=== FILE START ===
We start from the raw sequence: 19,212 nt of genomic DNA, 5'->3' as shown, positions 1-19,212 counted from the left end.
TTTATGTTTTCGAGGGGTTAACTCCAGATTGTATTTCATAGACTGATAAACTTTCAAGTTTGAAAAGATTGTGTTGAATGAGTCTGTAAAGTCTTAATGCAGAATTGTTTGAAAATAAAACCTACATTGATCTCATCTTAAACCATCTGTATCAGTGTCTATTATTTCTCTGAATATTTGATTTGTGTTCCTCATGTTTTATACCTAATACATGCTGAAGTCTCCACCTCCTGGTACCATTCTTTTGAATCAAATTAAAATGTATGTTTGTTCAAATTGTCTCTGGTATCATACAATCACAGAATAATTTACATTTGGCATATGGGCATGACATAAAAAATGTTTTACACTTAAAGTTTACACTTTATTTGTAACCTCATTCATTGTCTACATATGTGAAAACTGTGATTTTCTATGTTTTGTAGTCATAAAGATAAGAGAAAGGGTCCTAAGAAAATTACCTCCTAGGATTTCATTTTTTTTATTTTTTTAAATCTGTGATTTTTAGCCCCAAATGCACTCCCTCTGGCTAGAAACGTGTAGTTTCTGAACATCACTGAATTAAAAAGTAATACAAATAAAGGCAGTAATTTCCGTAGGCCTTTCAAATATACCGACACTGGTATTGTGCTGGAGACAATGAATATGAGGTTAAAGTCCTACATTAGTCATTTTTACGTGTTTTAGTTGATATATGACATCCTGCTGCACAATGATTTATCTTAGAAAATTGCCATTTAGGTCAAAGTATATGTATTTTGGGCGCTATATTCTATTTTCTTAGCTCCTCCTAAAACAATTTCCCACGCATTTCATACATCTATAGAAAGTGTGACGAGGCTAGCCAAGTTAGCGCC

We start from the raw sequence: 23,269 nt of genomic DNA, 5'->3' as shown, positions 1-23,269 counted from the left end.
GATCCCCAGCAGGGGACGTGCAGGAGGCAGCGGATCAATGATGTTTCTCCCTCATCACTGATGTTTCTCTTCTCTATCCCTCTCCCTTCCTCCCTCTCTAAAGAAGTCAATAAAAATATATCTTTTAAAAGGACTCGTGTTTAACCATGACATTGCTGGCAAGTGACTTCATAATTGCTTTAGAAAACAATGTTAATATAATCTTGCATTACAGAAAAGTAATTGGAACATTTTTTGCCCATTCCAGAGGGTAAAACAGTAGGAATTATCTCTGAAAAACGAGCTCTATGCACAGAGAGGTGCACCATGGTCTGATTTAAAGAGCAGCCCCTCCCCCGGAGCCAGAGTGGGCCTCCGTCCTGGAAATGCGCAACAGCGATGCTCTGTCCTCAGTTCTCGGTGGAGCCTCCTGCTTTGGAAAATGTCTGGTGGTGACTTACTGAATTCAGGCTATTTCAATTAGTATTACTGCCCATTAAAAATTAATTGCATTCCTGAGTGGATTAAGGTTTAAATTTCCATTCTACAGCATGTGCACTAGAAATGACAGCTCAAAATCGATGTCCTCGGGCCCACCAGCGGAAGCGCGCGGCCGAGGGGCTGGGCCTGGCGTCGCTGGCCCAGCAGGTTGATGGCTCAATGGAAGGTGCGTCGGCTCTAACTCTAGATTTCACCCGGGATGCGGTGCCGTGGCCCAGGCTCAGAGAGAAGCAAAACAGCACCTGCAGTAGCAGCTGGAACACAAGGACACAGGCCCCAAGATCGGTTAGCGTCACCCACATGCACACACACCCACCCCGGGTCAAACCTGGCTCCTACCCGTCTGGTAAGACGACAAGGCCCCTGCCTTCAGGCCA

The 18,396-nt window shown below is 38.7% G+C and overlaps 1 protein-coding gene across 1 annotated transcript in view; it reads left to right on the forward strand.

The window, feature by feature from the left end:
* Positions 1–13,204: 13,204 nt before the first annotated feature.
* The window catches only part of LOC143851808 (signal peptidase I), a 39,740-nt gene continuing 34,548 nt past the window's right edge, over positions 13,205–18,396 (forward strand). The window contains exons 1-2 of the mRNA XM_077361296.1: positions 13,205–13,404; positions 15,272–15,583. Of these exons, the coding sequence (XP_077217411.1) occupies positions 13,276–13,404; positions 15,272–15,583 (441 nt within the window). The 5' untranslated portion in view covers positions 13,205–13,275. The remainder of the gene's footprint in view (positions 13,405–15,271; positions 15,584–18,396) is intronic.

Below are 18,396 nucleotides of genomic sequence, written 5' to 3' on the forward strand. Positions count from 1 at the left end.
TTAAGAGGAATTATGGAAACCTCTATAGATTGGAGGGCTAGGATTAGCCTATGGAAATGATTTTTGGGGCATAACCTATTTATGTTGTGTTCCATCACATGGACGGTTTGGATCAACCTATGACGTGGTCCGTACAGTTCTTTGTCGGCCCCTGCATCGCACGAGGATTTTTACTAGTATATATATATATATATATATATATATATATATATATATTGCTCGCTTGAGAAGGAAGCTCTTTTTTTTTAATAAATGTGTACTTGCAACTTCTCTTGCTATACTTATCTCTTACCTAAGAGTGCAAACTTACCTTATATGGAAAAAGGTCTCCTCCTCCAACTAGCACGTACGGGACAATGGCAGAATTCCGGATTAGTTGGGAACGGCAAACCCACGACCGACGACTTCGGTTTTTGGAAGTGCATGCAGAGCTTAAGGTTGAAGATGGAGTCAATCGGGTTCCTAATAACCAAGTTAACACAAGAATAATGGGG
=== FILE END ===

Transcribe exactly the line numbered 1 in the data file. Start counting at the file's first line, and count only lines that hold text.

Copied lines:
We start from the raw sequence: 19,212 nt of genomic DNA, 5'->3' as shown, positions 1-19,212 counted from the left end.